Advice for My Conservative Students

A professor who had been a conservative undergraduate (but who now identifies as libertarian-left) offers advice to red students who feel marginalized in a blue academy. Take the tremendous opportunity of a college education to sharpen your skills and deepen your knowledge. Read Edmund Burke, Matthew Arnold, Russell Kirk, Thomas Sowell, Michael Oakeshott and Peggy Noonan. Acknowledge arguments you disagree with on their own terms, and respond to their substance.…

Business is the most popular college major, but that doesn’t mean it’s a good choice

Make that dime-a-dozen business degree more marketable. Study the humanities or the arts, too! Learn how to develop critical thinking, self-reflection, compassion and wisdom that will help you decide what to count or measure or build, and why. And, hey, artsy people! Take a statistics or grant-writing or computer programming class. The world needs more balanced people with both a sensible head for numbers and a heart bigger than a Cheetos…

York Corpus Christi Play Simulator Screencast (PSim 2.1; D.G. Jerz)

Another digital artifact lives. The York Corpus Christi Pageant Simulator was my first serious accomplishment in digital humanities. After I learned all the medieval drama content from a class with Andrea Johnston at the University of Toronto, I made the computer program as part of a humanities computing course with Willard McCarthy in 1994, and published a poster paper and an updated version over the next few years. This simulation…

Why We Fall for Fake News and How to Bust It

Measuring the impact of fake news spread through Facebook or Twitter is more difficult. Did made-up reports of pre-election ballot-stuffing for Hillary Clinton in Ohio before the election change any votes? Perhaps not, but it did lead the story’s original author, a Republican legislative aide in Maryland, to lose his job last week On many college campuses, professors are teaching their students identify and analyze fake news shared on social…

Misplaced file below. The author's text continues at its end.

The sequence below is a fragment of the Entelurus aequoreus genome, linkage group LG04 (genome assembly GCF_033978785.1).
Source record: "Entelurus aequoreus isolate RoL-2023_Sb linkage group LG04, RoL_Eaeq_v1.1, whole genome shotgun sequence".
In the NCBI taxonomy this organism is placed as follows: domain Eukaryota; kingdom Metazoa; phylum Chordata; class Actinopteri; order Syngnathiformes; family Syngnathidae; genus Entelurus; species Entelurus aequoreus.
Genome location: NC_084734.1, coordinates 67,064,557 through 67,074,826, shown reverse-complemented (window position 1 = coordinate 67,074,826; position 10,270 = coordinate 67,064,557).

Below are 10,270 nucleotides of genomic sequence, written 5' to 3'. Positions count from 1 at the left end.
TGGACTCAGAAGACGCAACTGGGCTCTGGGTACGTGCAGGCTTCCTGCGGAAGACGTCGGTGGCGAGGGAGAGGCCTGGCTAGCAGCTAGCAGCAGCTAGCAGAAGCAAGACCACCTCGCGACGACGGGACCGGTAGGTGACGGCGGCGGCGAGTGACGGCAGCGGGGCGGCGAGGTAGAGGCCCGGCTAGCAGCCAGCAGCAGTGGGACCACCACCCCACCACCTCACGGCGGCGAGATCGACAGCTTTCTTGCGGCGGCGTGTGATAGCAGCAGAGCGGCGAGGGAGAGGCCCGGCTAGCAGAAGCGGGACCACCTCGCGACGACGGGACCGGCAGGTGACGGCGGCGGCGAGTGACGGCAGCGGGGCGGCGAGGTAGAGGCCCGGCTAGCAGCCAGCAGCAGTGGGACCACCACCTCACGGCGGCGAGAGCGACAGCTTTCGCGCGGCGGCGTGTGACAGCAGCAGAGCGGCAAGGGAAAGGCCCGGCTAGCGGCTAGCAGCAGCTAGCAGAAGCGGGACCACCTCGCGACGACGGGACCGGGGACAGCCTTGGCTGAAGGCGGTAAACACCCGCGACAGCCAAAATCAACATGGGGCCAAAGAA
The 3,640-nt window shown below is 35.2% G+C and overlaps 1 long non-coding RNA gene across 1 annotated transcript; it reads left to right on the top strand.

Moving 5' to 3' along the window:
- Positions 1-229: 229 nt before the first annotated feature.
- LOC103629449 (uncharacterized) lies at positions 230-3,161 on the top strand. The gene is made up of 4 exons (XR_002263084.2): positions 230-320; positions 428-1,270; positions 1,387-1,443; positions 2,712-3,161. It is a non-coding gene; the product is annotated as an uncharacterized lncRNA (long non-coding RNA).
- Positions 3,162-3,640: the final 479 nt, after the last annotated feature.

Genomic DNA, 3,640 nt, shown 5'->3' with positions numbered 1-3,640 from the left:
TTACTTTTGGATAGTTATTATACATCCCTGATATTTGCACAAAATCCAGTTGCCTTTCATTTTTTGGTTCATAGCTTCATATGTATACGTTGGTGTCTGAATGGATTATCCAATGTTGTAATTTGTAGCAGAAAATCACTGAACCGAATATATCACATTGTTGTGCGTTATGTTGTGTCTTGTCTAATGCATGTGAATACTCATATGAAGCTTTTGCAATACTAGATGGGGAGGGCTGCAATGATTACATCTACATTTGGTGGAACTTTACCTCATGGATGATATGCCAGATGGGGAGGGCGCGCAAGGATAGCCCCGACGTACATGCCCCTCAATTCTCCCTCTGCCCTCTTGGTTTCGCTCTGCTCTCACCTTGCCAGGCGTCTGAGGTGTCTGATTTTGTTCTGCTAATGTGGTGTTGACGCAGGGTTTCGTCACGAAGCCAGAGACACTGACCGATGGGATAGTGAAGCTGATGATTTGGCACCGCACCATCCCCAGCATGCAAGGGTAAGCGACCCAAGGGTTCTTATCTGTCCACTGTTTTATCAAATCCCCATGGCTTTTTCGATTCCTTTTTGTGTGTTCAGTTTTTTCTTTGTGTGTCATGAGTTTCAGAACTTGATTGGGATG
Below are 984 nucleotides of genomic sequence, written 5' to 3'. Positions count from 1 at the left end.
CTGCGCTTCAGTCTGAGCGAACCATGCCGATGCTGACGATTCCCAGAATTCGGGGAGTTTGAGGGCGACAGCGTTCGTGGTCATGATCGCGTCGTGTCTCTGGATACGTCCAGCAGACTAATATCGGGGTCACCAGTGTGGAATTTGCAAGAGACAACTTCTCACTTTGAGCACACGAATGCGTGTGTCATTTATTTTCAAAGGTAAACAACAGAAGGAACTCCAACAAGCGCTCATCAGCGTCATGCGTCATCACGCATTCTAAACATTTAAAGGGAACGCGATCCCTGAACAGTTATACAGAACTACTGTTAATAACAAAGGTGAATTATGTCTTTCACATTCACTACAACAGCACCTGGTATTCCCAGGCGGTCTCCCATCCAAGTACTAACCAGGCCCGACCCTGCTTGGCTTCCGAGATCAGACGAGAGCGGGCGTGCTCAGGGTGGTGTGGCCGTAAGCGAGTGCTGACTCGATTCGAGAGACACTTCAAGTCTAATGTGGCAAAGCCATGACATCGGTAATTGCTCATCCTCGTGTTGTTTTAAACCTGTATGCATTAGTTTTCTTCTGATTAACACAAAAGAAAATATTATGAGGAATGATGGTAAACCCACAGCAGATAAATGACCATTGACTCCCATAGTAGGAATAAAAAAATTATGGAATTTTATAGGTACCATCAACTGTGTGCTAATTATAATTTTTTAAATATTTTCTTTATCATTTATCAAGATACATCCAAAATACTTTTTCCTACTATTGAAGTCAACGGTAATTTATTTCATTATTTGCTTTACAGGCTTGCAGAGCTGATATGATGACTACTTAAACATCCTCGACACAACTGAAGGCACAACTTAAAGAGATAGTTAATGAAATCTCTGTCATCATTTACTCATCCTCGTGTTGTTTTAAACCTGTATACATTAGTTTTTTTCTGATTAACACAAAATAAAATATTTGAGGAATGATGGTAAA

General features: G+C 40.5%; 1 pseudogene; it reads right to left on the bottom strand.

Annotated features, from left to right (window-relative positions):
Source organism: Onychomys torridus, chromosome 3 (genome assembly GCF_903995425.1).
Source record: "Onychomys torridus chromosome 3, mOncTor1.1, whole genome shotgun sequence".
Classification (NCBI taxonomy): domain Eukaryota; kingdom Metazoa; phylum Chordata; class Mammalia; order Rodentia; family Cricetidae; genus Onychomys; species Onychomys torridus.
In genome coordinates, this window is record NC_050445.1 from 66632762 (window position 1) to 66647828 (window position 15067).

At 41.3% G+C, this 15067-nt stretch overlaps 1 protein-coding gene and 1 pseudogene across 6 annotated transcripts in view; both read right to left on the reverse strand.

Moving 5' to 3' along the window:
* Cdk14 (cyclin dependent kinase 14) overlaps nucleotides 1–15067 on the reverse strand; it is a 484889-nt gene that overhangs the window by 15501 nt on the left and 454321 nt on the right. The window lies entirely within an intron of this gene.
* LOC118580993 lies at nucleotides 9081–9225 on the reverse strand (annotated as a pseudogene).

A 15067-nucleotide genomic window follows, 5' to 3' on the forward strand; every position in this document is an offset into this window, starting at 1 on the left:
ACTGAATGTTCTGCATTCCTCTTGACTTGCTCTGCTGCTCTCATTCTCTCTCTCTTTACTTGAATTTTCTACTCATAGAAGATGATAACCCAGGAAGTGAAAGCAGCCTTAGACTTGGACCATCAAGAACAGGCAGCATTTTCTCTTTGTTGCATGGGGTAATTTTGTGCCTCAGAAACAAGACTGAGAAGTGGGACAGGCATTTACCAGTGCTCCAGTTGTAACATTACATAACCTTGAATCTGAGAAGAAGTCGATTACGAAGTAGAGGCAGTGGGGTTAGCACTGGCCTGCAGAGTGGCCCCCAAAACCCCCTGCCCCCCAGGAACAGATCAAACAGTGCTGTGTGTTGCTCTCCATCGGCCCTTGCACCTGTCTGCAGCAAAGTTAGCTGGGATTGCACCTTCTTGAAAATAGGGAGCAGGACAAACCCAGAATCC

Plato’s Allegory of the Cave

In The Republic, Plato uses an extended metaphor involving prisoners who can see nothing but shadows projected on the cavern wall. They know only blurry outlines of the true objects represented by the shadows, and they pride themselves on how well they can memorize and relate to the puppet shows performed by their captors. If anyone from the outside world were to come down to them and describe color, sunlight,…

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Bad Writing Costs Businesses Billions

This is thinkpiece rehtoric rather than an objectively measured result. It’s attractive to me because it supplies statistics that might help me sway the opinions of my students; I think they would be better off if they believed this, too, and if they shared this belief, our interactions would be less stressful and (I hope) more productive. But the solution isn’t as simple as hiring better writers, or putting more…